Dealing with Anxiety

Olivia Shackleton, Editor-in-Chief

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As I glare down at my hand trembling, I breathe in and out deeply several times and tell myself to calm down. “Relax, Olivia. It is only a test. One grade. It is only school,” I remind myself. I give myself these short pep talks on a daily basis, multiple times a day. From taking exams to walking into my internship to driving my car, I have to reassure myself that I can do whatever task I am facing.

I had never thought much of anxiety or mental health until I reached college. Because mental illness has such a negative connotation, I tended to brush it off and not think about the fact that I could possibly be struggling with some mental health issues myself. When I hear “mental illness” my mind goes straight to depression, schizophrenia and other conditions that I do not have. Just because I do not deal with those specific mental health problems does not mean that I don’t deal with any at all.

Now though, I realize that I have had my fair share of anxiety throughout my life, even if it is not diagnosed. I can look back and point to times in my life where I was dealing with anxiety but didn’t register it.

I want to explain some of these moments and give some examples:

When I was in kindergarten, I had to take a computer class once a week. The first day of this class I was so nervous I actually threw up. Every class after that I would ask to be excused to go to the restroom, just so that I could have a few minutes to calm down. This is a direct parallel to how I feel today when I go to my internship. Often times, I get very anxious sitting at my desk and feel the need to get up and take a few moments to calm myself. Feeling nauseous is a key part of my anxiety, so I can see clearly how times where my stomach hurting me indicated anxiety.

A few summers ago, I worked at Panera. Prior to the starting of my shift, I would feel a huge knot form in my stomach. Panera and my coworkers were fine, but I still felt these severe nerves for some reason. I get the same feeling when I leave my car and begin walking into cleveland.com. I genuinely enjoy interning there, and I really like my coworkers, yet I still get this fear that I can’t seem to get rid of.

An example that I feel a lot of people can relate to is racing thoughts. The moment my head hits the pillow, I cannot seem to shut off everything running through my head. Stress just makes it worse. I have my planner, my physical to-do lists as well as the one on my phone and lists of ideas written down. I’m very organized, and I know what needs to get done and when, yet I still am able to convince myself that I’ve missed a deadline or have forgotten an important assignment. These thoughts drain me and detract from the short time I have to sleep.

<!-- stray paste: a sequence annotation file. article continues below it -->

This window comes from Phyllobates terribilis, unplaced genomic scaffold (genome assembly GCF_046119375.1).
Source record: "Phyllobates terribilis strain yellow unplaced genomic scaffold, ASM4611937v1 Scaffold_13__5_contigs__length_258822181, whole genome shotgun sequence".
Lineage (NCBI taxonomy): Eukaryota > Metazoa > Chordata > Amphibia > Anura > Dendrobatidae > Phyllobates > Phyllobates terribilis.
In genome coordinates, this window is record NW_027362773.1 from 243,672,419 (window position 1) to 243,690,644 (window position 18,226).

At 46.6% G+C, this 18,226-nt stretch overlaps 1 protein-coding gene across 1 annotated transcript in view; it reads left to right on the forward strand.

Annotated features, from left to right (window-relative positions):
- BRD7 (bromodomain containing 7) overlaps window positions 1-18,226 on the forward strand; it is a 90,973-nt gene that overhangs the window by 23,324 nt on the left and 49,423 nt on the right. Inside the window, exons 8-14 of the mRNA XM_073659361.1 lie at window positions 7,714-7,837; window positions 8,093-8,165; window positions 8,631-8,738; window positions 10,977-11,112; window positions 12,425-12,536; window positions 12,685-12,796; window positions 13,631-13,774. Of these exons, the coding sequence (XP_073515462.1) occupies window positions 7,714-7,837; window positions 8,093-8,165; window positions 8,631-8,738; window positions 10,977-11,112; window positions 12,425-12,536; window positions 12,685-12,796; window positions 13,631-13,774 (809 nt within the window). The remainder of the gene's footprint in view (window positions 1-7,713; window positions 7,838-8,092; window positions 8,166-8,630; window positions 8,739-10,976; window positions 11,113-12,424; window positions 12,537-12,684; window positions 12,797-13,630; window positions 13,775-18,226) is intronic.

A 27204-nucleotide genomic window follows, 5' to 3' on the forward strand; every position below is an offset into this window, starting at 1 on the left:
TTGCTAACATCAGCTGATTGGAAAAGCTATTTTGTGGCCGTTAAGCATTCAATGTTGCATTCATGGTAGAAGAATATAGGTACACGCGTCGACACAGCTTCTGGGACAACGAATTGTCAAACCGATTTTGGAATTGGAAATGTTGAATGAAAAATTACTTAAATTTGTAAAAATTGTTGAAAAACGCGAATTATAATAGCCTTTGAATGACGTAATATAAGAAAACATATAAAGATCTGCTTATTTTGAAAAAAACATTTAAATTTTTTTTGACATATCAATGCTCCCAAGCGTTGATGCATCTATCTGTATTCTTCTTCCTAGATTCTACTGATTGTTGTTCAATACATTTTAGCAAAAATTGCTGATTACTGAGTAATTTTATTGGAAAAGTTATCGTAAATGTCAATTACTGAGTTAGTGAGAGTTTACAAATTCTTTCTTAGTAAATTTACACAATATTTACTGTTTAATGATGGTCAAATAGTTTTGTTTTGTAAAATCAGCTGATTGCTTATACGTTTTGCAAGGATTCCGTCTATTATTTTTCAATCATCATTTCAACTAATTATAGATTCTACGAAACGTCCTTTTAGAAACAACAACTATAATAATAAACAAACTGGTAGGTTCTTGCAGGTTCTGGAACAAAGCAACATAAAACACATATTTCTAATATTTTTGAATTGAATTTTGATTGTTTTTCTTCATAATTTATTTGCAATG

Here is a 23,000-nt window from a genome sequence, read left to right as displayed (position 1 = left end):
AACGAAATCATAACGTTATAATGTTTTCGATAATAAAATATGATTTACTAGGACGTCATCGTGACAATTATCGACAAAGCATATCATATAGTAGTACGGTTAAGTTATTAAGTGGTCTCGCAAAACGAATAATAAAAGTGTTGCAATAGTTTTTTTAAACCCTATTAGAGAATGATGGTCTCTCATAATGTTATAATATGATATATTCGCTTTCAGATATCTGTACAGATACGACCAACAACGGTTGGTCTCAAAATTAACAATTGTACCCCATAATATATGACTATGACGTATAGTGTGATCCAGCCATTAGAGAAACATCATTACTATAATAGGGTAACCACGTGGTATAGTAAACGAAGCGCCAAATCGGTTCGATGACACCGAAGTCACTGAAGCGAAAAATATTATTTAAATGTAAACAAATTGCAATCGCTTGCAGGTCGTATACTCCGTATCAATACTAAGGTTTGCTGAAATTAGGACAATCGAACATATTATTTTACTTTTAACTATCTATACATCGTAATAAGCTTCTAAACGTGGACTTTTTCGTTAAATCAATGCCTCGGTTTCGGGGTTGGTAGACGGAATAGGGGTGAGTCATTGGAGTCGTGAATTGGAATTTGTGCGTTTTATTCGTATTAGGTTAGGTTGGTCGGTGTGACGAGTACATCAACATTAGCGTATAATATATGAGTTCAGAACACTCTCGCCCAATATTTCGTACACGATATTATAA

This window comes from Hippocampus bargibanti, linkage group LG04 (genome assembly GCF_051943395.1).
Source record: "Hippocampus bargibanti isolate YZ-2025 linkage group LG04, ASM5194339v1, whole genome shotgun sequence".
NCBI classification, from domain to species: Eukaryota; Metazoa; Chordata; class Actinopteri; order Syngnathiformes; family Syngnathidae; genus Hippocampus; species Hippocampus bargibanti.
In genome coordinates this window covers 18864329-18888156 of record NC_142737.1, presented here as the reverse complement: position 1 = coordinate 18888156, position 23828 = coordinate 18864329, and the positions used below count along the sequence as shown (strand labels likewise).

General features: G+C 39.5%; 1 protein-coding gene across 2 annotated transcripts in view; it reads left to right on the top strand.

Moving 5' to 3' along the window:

One of biggest hurdles I’ve had to overcome when dealing with anxiety is learning to drive. I chose to wait until I turned 18 to get my license so that I did not have to take Driver’s Ed and could learn on my own. However, the anxiety built over the years of waiting to learn, and I did not obtain my license until I was almost 20 years old. Every time I would sit in the driver’s seat, my whole mouth would go dry, my hands would shake, my heart would thump rapidly and my face would be the color of a tomato. Finally, out of necessity, I was able to get my license, but it was one of the largest obstacles I’ve had to overcome.

I don’t usually share this. Honestly, I don’t think I’ve ever verbalized my anxiety to anyone in detail before. I can guarantee it is sprinkled throughout my journal, but I don’t think I’ve ever fully formed my thoughts and feelings on dealing with anxiety or expressed to anyone that I experience it quite often. After writing about the Works in Progress campaign a few weeks ago, and reflecting on my experiences, I felt compelled to share my own story in this column. Although publishing this is uncomfortable for me, I do see the importance in talking about these mental health issues and recognizing that other people also deal with similar issues.